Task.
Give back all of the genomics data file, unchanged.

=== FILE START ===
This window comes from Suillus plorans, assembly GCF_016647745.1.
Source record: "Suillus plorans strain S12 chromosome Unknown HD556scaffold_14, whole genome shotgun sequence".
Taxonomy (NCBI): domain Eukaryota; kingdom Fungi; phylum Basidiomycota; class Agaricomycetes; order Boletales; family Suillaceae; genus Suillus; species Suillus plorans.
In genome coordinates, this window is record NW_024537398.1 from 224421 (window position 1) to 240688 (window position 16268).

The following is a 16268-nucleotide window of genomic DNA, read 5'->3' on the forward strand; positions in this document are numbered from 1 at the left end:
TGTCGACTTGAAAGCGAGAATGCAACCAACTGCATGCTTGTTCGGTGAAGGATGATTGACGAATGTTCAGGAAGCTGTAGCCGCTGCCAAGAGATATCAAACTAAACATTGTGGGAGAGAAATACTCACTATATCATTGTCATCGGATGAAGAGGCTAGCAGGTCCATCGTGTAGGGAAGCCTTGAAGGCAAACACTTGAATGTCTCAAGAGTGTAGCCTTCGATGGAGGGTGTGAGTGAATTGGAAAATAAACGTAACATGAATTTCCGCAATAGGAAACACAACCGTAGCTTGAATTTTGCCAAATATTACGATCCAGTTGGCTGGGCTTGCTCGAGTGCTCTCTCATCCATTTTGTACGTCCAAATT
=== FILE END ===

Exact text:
This window comes from Suillus plorans, assembly GCF_016647745.1.
Source record: "Suillus plorans strain S12 chromosome Unknown HD556scaffold_14, whole genome shotgun sequence".
Taxonomy (NCBI): domain Eukaryota; kingdom Fungi; phylum Basidiomycota; class Agaricomycetes; order Boletales; family Suillaceae; genus Suillus; species Suillus plorans.
In genome coordinates, this window is record NW_024537398.1 from 224421 (window position 1) to 240688 (window position 16268).

The following is a 16268-nucleotide window of genomic DNA, read 5'->3' on the forward strand; positions in this document are numbered from 1 at the left end:
TGTCGACTTGAAAGCGAGAATGCAACCAACTGCATGCTTGTTCGGTGAAGGATGATTGACGAATGTTCAGGAAGCTGTAGCCGCTGCCAAGAGATATCAAACTAAACATTGTGGGAGAGAAATACTCACTATATCATTGTCATCGGATGAAGAGGCTAGCAGGTCCATCGTGTAGGGAAGCCTTGAAGGCAAACACTTGAATGTCTCAAGAGTGTAGCCTTCGATGGAGGGTGTGAGTGAATTGGAAAATAAACGTAACATGAATTTCCGCAATAGGAAACACAACCGTAGCTTGAATTTTGCCAAATATTACGATCCAGTTGGCTGGGCTTGCTCGAGTGCTCTCTCATCCATTTTGTACGTCCAAATT